The hymn of Psalm 104 opens with the familiar refrain, “Bless the Lord, O my soul” (Psalm 104:1). The Psalmist calls upon his soul to praise God for His greatness evident in creation. Through each of its movements, he tightens his focus, opening with the vast cosmic mysteries and closing with the prosaic realities of creaturely life. He praises the One who “stretches out the heavens” and wields the elements of the world for His service (Psalm 104:2-4). He rejoices in the One who set the earth on its foundations and instituted boundaries for the waters, “so they might not again cover the earth” (Psalm 104:9-13). The same God “gives food in due season” and gives or takes away breath (Psalm 104:27-29). The One who created the world also  sends forth His Spirit to create and renew (Psalm 104:30). The God who creates in wisdom, according to the Psalmist, provides in abundance for His creation so that “the earth is satisfied with the fruit of [His] work” (Psalm 104:13).

In every feature, the Psalmist sees how God has created all His works in wisdom (Psalm 104:24). “You have made the moon” the Psalmist sings, “to mark the seasons” (Psalm 104:19). “You make springs gush forth in the valleys,” the Psalmist declares, “giving drink to every wild animal” (Psalm 104:11). Creation is neither random nor static, but enlivened by His Spirit and ordered according to His wisdom. The dynamic unity of creation directs the Psalmist to God’s evident yet mysterious activity.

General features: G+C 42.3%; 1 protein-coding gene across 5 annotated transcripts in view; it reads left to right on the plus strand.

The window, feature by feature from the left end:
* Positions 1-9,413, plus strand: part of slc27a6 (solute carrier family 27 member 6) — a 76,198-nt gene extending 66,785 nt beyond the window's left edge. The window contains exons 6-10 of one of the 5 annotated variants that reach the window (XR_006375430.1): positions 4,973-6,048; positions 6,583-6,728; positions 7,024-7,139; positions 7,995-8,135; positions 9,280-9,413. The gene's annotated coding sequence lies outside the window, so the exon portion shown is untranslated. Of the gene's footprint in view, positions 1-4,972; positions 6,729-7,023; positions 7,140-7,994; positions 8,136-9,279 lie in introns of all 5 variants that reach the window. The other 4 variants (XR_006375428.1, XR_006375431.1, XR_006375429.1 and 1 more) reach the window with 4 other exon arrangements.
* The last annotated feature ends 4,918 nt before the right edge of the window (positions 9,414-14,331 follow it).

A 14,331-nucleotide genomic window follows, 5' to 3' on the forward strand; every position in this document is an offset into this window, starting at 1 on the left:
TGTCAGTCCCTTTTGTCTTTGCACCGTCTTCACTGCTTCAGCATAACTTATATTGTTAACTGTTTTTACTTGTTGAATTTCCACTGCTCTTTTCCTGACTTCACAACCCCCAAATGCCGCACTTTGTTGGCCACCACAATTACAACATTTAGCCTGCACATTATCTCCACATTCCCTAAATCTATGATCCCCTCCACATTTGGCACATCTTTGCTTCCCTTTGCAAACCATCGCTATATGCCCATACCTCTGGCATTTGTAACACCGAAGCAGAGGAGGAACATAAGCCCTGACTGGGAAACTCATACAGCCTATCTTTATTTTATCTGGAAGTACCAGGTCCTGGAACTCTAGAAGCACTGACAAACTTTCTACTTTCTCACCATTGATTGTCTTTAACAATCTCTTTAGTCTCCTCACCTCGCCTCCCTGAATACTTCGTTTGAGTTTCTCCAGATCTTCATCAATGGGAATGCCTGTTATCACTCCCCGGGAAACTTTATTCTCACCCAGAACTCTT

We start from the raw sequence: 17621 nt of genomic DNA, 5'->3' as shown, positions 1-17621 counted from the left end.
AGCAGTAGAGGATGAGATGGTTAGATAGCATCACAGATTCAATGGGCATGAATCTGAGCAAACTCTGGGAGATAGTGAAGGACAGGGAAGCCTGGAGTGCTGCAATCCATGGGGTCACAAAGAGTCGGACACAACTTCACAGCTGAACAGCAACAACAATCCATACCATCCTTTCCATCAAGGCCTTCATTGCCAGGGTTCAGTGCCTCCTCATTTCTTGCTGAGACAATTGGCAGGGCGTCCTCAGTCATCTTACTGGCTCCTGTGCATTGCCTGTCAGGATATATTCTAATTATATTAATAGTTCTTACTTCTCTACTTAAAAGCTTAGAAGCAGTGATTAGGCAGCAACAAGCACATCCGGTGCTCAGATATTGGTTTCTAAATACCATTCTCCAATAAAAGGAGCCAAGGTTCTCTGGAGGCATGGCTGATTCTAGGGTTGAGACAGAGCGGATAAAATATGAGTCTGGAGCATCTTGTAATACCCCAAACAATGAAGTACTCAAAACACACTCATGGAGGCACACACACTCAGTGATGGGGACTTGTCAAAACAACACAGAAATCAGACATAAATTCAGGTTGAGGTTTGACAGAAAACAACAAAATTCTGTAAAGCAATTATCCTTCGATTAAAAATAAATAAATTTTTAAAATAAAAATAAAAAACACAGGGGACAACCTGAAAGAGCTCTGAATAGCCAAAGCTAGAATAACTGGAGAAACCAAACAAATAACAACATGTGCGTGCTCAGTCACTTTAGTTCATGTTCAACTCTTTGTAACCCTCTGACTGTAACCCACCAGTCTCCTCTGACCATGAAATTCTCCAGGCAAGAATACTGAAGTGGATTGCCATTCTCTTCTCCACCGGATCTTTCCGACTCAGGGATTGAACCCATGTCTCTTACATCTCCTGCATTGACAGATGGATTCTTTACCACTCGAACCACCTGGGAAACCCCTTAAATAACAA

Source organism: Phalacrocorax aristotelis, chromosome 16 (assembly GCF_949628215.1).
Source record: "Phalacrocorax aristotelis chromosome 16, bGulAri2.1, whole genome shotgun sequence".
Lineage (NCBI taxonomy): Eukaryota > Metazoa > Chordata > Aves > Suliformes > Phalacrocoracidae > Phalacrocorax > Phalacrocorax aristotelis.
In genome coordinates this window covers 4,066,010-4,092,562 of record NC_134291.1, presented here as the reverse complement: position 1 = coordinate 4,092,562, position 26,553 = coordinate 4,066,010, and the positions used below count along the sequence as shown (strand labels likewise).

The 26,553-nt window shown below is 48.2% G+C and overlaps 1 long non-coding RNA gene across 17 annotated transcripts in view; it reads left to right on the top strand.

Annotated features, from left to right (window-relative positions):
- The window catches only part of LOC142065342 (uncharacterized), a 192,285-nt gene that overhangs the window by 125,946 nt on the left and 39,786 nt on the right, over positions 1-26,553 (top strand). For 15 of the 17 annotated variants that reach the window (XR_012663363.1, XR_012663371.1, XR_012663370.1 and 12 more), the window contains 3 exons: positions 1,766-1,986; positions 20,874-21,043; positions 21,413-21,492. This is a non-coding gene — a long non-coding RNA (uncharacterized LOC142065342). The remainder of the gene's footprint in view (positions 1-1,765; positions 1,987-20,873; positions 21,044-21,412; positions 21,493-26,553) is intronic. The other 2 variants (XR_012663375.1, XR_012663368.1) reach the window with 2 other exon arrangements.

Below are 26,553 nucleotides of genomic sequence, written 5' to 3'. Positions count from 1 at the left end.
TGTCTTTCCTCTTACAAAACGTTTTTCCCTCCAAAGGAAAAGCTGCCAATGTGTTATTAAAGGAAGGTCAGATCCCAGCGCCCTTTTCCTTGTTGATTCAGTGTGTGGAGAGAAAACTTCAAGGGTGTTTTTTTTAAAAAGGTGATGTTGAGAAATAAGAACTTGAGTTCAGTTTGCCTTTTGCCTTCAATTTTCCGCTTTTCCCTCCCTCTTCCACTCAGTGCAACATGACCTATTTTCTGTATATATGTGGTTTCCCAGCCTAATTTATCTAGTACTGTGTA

In Mark 4, Jesus uses the mysterious wisdom of God in creation to illustrate the Kingdom of God. “The kingdom of God is as if someone would scatter seed on the ground,” he begins (Mark 4:26). The one who scatters sleeps and rises each day observing the budding seed’s transformation into a viable crop. The earth produces the plant’s maturation, yet the sower does not know how (Mark 4:27). Only when “the grain is ripe” does the sower participate – by harvesting the work completed apart from his effort (Mark 4:28-29). Even as we sow seeds, this parable reminds us of what the Psalmist saw clearly, God is the ultimate actor and all things will find completion in Him, especially the purposes of His kingdom.

Like the sower in the parable, we rise and sleep each day, observing even the smallest signs of the Kingdom, not knowing how but knowing who brings it forth. In one of his sabbath poems, Wendell Berry reflects on this idea, writing:

And yet no leaf or gain is filled

By work of ours; the field is tilled

And left to grace. That we may reap,

Great work is done while we’re asleep.

Together with the Psalmist, we bless the Lord by observing His faithful hand to all He has created and entrusting Him with all He has made. The Lord of the harvest is the God of Creation who created all things in wisdom and though we do not know how, all things begun by Him, whether harvest or redemption, will come to full completion in Him.